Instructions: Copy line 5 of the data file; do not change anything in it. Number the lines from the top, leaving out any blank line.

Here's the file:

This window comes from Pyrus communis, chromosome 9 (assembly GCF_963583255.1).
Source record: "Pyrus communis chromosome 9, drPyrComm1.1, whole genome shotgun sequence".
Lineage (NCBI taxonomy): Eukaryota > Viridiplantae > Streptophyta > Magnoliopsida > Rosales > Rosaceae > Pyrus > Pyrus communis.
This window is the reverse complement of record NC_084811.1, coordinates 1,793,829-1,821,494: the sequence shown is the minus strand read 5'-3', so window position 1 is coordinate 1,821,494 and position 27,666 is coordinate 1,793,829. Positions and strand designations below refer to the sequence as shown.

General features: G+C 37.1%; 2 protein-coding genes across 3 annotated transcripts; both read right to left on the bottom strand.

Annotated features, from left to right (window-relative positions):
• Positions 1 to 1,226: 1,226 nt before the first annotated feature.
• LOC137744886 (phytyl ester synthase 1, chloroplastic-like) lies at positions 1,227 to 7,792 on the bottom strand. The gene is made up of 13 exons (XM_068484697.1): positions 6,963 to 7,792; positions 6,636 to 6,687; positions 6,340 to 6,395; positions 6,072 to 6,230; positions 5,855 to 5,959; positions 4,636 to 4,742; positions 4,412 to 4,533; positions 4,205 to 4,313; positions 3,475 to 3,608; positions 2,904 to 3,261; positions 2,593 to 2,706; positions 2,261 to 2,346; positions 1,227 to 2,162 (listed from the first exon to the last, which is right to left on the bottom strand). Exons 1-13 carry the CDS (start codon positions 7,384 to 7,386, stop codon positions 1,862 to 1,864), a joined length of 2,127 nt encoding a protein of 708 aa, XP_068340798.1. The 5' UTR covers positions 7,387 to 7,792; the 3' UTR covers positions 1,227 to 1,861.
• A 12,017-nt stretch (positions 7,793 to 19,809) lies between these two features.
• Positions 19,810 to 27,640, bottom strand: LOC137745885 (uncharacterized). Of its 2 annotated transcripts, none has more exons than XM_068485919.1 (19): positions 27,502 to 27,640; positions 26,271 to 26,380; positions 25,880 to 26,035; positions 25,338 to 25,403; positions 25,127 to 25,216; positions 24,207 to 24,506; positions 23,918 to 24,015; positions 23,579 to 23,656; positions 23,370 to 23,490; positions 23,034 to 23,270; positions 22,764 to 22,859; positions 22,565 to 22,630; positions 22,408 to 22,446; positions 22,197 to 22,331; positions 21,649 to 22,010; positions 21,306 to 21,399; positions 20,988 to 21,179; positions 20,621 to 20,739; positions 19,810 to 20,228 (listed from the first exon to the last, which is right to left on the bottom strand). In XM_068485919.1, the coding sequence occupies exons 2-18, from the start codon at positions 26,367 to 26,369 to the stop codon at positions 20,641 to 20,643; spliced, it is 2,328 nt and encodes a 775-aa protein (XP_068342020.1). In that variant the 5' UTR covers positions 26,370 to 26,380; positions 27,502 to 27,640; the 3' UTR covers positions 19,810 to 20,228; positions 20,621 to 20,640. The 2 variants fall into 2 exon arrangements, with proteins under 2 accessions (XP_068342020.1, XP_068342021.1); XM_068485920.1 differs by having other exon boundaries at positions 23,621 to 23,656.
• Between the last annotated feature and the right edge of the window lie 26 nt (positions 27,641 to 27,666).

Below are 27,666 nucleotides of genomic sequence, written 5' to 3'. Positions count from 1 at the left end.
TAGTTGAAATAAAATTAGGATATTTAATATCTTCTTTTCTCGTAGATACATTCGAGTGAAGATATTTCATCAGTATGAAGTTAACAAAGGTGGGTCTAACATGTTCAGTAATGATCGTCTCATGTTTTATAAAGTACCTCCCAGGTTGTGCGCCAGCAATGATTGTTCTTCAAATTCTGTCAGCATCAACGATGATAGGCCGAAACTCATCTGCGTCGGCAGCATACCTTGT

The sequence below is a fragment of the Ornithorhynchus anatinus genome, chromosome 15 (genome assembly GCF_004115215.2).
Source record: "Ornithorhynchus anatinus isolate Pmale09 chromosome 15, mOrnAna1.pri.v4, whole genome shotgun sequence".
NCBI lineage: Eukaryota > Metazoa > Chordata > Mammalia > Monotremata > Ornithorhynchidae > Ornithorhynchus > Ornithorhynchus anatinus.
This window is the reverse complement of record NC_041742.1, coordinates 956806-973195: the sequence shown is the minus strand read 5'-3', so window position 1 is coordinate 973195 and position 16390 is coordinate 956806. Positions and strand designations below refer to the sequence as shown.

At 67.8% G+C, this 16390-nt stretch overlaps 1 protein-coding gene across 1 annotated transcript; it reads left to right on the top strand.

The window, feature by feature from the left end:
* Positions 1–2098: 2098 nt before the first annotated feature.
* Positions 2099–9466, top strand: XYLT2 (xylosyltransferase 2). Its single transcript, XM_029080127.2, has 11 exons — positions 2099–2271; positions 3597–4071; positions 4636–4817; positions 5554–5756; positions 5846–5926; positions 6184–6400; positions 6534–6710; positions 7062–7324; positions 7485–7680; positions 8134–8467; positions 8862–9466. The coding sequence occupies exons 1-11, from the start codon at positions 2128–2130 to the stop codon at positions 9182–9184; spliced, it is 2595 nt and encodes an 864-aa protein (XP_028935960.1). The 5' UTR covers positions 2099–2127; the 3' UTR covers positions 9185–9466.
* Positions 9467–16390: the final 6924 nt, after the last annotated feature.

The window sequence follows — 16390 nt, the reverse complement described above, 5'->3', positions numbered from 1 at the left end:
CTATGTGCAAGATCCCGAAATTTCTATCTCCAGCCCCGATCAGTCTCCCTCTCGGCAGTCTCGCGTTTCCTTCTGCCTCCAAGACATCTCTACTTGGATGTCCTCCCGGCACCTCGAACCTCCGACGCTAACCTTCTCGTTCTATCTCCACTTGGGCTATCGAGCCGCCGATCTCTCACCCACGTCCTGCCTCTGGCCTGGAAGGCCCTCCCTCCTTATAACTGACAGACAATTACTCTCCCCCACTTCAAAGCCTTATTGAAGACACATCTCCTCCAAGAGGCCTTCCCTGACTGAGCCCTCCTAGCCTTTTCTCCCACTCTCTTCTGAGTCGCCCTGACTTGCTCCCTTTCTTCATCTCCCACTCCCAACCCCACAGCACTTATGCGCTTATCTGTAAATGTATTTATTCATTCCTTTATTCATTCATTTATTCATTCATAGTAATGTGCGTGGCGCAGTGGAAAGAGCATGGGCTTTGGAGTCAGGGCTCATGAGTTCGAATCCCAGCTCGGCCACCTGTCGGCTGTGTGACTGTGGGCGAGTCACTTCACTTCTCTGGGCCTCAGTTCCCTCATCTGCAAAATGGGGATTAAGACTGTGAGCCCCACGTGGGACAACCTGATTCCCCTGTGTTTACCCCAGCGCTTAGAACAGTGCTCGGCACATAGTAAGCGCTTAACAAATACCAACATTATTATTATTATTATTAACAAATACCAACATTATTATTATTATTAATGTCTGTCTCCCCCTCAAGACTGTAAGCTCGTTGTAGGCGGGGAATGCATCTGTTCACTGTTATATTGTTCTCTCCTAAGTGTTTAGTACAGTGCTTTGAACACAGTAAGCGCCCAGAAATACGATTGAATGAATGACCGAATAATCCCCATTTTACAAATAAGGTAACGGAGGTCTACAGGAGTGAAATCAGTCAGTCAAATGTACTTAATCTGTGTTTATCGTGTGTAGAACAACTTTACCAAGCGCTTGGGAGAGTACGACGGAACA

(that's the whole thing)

General features: G+C 37.1%; 2 protein-coding genes across 3 annotated transcripts; both read right to left on the bottom strand.